The culture has changed, but the game hasn’t. So, perhaps the question is: how do we keep our Colby social traditions alive, yet still adhere to the new institutional rules and realities that reflect the student experience? For now, the answer remains unclear.

For those students out there who don’t know how to play and want to embrace the Colby legacy and bring back the tradition of beer die, here are the rules from the creator of beer die and the Colby Echo Freshman Orientation edition from 2002:

Beer Die Rules

Set-Up:

  • 2 players on each end of the table
  • Beer cups are placed about one forearm in from the end and a hand from the side of the table….filled with beer
  • Oldest person at the table starts

The Toss:

  • The die is tapped twice on the table and then thrown underhand towards the other player’s cups
  • The toss must go as high as it goes far
  • If the toss doesn’t hit the table, you drink
  • If a tossed die hits the opposing team’s cup without going in, it’s a plink
  • A plink is a drink UNLESS the die is caught before it hits the ground
  • Catching must be done with one hand only and no body trapping allowed

Bizz and Buzz:

  • During the game, the numbers 5 and 7 should be referred to as bizz and buzz, respectively.
  • If you say the numbers in any context you must finish your beer and refill to continue playing.

The Plunk:

  • If one team throws the die and it lands in a cup belonging to the opposing team, it is called a plunk.
  • The team that was plunked must drink and refill.
  • AKMaineIac

    As an undergraduate institution, your biggest hurdle is simply that it’s illegal for 3/4 of the people to drink or possess alcohol.

    Colleges and universities are increasingly being held to higher levels of liability for facilitating use of alcohol by those under 21.

    I used to work at Colby and was there through much of the early phases of “the change”. It’s been trying for many but we’ll all come through it okay. Luckily, we were able to limit serious incidents and nobody was killed or permanently injured. But awful things still happened.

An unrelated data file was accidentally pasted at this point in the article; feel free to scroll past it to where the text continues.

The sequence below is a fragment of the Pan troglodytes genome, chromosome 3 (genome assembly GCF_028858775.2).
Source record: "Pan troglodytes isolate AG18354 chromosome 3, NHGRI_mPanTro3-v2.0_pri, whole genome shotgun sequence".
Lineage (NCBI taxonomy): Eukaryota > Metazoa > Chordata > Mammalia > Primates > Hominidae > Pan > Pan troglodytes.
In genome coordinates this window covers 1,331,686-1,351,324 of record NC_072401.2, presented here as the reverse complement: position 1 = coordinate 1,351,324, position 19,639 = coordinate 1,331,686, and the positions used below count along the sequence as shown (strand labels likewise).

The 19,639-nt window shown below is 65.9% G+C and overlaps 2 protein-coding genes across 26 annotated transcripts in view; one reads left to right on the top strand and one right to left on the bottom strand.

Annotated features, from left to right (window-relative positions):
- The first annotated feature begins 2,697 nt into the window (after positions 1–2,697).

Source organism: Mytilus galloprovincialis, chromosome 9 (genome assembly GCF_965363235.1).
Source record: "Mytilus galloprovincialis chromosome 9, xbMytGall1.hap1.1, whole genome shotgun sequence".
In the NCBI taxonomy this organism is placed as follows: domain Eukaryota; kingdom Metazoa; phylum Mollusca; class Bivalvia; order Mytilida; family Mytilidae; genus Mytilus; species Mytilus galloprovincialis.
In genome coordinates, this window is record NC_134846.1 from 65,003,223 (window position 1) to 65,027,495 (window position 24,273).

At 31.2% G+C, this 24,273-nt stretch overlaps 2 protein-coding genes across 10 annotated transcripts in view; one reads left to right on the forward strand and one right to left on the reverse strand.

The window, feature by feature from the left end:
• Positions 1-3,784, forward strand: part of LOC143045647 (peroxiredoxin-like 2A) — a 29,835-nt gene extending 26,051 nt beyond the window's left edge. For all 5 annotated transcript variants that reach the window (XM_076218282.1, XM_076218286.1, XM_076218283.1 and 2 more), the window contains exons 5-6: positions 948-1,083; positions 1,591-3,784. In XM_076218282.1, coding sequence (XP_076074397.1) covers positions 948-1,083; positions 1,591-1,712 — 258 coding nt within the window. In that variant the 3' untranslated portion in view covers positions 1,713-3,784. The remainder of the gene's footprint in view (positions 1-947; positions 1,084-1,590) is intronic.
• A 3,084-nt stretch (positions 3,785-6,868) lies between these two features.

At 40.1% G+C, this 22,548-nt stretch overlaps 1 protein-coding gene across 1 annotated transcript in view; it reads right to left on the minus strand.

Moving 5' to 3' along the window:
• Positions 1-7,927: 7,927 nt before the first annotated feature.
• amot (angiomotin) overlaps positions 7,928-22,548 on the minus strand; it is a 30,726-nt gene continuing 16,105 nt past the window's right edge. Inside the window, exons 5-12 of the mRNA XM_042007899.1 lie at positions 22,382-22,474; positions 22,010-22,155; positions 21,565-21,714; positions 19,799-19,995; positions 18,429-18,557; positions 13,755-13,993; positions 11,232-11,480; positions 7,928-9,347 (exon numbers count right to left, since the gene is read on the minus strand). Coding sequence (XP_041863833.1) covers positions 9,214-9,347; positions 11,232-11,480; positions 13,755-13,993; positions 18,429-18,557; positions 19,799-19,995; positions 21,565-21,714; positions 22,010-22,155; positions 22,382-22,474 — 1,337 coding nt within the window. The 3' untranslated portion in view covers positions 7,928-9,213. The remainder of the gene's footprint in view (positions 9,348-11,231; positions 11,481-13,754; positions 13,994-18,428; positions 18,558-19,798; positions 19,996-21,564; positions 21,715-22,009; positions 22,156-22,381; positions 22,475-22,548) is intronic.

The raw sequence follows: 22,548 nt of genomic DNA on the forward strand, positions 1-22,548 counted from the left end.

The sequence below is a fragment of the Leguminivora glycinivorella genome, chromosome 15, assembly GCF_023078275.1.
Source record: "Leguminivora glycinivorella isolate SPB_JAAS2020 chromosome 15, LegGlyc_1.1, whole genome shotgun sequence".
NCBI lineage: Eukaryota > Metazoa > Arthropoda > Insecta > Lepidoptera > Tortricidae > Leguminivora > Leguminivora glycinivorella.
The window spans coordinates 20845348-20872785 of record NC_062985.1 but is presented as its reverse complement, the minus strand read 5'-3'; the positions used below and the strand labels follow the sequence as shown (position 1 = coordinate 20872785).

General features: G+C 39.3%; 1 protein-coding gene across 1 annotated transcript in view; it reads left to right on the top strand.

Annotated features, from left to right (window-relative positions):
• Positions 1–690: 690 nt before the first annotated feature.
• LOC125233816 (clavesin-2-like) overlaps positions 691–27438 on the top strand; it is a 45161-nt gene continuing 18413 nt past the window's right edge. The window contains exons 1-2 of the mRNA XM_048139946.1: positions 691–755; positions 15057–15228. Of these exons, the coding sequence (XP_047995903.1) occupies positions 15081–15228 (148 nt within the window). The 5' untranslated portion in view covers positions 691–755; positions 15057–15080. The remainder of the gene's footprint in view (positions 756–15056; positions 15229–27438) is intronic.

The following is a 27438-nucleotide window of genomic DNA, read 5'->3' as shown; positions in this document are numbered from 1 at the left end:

• Scott

    Beer Die was invented in the Lambda Chi house by 1975 or somewhat earlier. Absent in the rules presented above are actual names for errors: an “air die”… is a die that does not hit the table. “Whippage” is a die that does not go high enough. “OB” is a die thrown that hits the table but exits the area of play before crossing the imaginary line defined by the end of the table. There are also rules regarding the score. A point is scored when a legal die is thrown but not caught by the opposing team. Games were played to tripple bizz 15 or triple buzz 21 with the winning score being agreed upon by the contestants prior to the start. It is also important to note that no match was considered official without a referree known as “God” and an assistant referree known as “Jesus”. Beer cups were filled by a third official known as “Moses”. A player had to petition “God” for permision for a “Natural”… a “Natural” might be a bathroom break, a belch, breaking wind, or puking. Scott McIntire 1981 Lambda Chi.

    • Mike Cronan

      And Beer Die a variation know as Naked Beer Die made famous by the poster above, one Scott McIntire

      • Scott

        should be an Olympic sport

        • Mike Cronan

          I guarantee this thread gets blown up by the censors real soon. LOLLLL

          • Avatar910

            Cro-bar — You Lambda Chi’s always had fun, but we always had beer at Tau Delt. your friend and co-worker at the pub, Bob Ryan

          • Mike Cronan

            Haha! We all, always had fun in those days! But i never worked at the Pub though i was a regular customer.

            “Red 8 on english”

  • Mike Cronan

    For the record, Beer Die was a game played at Lambda Chi Alpha fraternity and it’s inception predated my arrival on campus in the fall of 1977.